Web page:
On August 28, 2009, the FDIC issued new supervisory guidance advising the banking industry that the agency is extending the de novo period from three (3) to seven (7) years. Nationwide, the FDIC asserts that "newly formed insured institutions pose an elevated risk to the FDIC Deposit Insurance Fund," prompting the FDIC to unilaterally revise the Orders issued to new banks over the last few years that set out capital and allowance for loan and lease losses requirements, as well as other opening restrictions. At this time, we do not have definitive information about what, if anything, the state regulators, the Federal Reserve, or the Comptroller of the Currency may do to complement or contradict the FDIC's new supervisory position. We suspect that financial and personnel resources will be key to other agencies' decisions. When that information is available, we will notify our clients accordingly.


Under existing policy, newly insured FDIC-supervised banks are subject to higher capital requirements during the first three years of operation. The new supervisory guidance expands that period from three to seven years, which the FDIC says is consistent with the deposit insurance assessment rules. In Tennessee, the FDIC and the Commissioner of Financial Institutions have required that a new bank operate with not less than 8% Tier 1 Leverage capital for the first three years of operations. We are currently assuming that a bank that is five years old, for example, would be placed back under the 8% requirement even if its capital had dropped to under 8% in the years since its third anniversary. Nothing in the guidance suggests otherwise.


The FDIC is also revising its visitation and examination schedules for risk management, compliance examinations, and CRA evaluations for newly insured nonmember banks. New FDIC-supervised banks will undergo a limited-scope examination for risk management within the first six months of operation and a full-scope examination within the first twelve months. Subsequent to the first full examination and through the seventh year of operation, the bank will remain on a 12-month examination cycle. No 18- month interval examinations will be applied during the first seven years of operation. We do not yet know how this will affect joint examinations conducted by state regulators and the FDIC.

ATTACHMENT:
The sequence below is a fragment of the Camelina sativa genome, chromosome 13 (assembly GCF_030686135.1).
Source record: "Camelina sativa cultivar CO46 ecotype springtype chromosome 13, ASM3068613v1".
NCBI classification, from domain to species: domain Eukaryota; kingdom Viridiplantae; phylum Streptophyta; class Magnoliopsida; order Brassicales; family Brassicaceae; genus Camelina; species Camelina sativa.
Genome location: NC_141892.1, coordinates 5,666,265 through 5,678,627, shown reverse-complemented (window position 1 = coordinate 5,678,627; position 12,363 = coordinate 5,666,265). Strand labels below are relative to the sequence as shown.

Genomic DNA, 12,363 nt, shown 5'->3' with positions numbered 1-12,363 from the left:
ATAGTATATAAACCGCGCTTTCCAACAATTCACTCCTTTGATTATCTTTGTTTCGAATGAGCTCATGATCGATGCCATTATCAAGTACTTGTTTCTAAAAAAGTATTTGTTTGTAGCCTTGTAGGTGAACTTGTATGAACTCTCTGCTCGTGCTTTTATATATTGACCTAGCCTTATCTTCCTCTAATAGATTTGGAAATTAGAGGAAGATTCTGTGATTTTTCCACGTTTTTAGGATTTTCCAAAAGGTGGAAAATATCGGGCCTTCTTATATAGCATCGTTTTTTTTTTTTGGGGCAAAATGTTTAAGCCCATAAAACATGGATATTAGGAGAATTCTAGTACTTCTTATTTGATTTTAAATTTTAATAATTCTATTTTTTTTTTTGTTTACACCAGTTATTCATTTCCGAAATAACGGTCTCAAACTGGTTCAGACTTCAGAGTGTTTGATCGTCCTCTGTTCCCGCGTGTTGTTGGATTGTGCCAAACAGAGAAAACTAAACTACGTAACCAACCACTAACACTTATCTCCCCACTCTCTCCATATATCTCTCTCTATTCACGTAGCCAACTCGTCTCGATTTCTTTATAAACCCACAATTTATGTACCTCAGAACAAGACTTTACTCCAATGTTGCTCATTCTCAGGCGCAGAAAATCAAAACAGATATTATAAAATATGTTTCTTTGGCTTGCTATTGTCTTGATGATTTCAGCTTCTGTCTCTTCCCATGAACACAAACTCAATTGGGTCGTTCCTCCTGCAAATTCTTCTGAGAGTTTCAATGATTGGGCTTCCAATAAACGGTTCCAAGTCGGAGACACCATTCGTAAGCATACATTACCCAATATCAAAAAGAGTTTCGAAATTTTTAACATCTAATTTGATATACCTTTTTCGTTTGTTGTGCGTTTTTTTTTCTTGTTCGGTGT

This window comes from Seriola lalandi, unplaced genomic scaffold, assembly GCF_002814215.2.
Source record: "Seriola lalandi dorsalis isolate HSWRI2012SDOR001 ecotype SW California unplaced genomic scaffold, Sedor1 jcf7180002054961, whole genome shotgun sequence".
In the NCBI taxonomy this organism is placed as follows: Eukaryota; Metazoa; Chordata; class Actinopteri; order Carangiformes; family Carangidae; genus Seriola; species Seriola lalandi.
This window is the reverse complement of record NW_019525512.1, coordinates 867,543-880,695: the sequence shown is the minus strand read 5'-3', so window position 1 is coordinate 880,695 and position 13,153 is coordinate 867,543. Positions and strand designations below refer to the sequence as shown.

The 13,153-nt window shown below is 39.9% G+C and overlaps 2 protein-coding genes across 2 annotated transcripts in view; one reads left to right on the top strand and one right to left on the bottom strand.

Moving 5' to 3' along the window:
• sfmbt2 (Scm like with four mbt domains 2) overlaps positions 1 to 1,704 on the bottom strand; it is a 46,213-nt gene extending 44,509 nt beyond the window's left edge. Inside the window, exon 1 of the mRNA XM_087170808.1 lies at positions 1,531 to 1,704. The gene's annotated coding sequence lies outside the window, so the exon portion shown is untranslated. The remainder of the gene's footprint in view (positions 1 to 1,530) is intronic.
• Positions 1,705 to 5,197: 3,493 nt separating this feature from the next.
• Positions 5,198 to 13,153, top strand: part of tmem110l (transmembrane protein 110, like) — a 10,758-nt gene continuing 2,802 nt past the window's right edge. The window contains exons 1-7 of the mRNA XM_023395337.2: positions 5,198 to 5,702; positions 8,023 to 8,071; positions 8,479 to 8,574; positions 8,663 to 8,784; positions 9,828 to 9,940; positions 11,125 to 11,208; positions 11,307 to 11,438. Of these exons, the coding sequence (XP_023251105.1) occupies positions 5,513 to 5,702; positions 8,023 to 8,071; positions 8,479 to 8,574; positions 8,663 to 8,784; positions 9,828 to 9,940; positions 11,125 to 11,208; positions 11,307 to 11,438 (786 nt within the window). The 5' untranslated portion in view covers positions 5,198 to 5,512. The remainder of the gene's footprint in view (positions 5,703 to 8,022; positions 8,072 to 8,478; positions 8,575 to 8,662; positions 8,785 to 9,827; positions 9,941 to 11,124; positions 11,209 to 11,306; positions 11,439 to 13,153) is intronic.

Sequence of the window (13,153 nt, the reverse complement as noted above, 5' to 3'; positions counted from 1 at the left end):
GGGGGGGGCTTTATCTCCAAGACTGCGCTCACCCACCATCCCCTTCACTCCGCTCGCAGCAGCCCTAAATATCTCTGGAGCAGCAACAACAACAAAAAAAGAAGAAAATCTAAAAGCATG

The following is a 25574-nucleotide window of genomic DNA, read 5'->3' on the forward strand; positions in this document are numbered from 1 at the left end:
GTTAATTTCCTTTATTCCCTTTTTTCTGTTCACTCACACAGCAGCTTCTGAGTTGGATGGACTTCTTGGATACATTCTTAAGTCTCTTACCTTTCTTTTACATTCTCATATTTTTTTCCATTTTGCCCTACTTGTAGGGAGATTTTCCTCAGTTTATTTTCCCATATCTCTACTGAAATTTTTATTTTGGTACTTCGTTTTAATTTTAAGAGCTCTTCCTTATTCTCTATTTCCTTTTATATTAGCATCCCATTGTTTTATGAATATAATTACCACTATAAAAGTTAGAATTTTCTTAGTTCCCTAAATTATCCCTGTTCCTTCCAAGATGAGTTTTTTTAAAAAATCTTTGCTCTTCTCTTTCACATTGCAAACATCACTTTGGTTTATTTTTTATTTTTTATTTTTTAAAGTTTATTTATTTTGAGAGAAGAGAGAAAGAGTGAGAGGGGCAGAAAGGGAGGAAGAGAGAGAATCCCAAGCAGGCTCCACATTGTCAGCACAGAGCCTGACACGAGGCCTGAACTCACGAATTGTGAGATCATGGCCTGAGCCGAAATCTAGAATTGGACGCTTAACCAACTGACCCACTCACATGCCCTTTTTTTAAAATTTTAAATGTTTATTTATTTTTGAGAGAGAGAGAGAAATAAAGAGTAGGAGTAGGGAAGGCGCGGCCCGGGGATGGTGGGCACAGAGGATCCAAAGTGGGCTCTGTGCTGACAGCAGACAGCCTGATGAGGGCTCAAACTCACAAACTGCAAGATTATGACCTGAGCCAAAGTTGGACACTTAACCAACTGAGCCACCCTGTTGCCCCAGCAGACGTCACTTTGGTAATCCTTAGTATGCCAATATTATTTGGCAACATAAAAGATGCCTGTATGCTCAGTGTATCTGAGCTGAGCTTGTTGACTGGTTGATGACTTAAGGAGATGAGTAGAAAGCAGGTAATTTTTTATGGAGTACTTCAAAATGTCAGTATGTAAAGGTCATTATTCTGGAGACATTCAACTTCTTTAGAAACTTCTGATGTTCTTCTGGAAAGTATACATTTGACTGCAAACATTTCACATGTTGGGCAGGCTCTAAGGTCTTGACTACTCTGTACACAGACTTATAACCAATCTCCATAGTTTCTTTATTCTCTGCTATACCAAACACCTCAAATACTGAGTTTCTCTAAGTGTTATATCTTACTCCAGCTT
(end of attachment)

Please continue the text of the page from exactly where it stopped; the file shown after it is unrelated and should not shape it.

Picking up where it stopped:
All new banks will undergo a full-scope compliance examination and a CRA evaluation within the first 12 months of operation. A visitation will be performed in Year 2; a compliance examination only in Year 3; a visitation in Year 4; and a compliance examination and CRA evaluation in Year 5. Thereafter, the bank "may" be subject to the regular examination schedule. We think it is interesting that the guidance uses the word "may" rather than "will" with respect to subsequent examinations during the remainder of the de novo period.

Business Plans

For the first seven years of operation, any material changes to a new bank's business plan must receive the prior approval of the FDIC because troubled or failed de novo institutions have demonstrated several common elements during the first seven years of operation:

  • rapid growth
  • over-reliance on brokered deposits
  • concentrations without adequate risk management
  • significant deviations from approved business plans
  • non-compliance with conditions in the deposit insurance orders
  • weak risk management practices
  • unseasoned loan portfolios which masked potential deterioration during an economic downturn
  • weak compliance management systems leading to consumer protection problems
  • involvement in certain types of third-party relationship with inadequate oversight.

Going forward, for the first seven years of a FDIC-supervised bank's operation, any material change to the bank's business plan must be submitted to the FDIC for approval, together with adequate support for the business reason for the proposed change. The FDIC will evaluate the proposed change to determine if the bank has sufficient capital; management expertise; and internal controls in place to manage the risks associated with the changed plan. If the bank implements a material change to its business plan during the new de novo period without first obtaining FDIC approval, the FDIC is permitted to consider assessing civil money penalties or other types of enforcement actions.

Revised Projections and Business Plans

Before the end of Year 3 of operation, newly insured FDIC-supervised banks will be required to submit:

  • business plans for Years 4 through 7 that include:
  • a strategic plan that highlights plans for capital maintenance/dividend payments;
  • any plans for establishing branches;
  • any plans for determining product offerings;
  • other strategies that may alter the bank's risk profiles; and
  • pro forma financial statements for Years 4 through 7.

Newly insured state nonmember banks that have not yet reached the end of the third year of operation will be required to submit financial projections and updated business plans for Years 4 through 7. According to the American Banker's September 1, 2009, report on the new supervisory guidance, banks that have passed the three-year mark will not be required to submit new business plans, but it is unclear whether material changes in the business plans of banks that are between three and seven years old will have to get the prior approval of the FDIC before deviating from their original plans.

The content of this article is intended to provide a general guide to the subject matter. Specialist advice should be sought about your specific circumstances.